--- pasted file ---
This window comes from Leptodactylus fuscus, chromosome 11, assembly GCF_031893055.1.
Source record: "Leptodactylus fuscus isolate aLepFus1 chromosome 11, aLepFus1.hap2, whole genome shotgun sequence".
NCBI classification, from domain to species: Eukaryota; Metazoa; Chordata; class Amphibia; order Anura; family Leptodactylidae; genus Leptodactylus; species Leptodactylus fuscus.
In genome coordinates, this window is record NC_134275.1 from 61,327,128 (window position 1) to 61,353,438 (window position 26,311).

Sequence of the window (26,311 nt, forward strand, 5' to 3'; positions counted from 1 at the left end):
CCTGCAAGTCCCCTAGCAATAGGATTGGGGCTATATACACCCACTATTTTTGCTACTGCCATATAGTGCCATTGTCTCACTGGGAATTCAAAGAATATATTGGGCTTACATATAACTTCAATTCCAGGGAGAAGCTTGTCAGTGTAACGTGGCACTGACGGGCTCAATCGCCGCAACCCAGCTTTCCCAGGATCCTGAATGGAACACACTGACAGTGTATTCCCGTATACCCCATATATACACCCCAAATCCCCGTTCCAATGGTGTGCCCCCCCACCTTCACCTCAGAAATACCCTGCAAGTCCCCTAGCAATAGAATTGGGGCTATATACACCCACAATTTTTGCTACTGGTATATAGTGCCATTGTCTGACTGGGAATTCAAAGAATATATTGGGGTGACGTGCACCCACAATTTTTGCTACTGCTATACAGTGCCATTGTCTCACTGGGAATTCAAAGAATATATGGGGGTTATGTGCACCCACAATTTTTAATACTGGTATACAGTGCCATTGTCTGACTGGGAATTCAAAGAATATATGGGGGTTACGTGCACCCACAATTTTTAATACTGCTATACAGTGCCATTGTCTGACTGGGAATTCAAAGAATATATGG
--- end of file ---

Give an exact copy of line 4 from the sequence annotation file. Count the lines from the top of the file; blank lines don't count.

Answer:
In genome coordinates, this window is record NC_134275.1 from 61,327,128 (window position 1) to 61,353,438 (window position 26,311).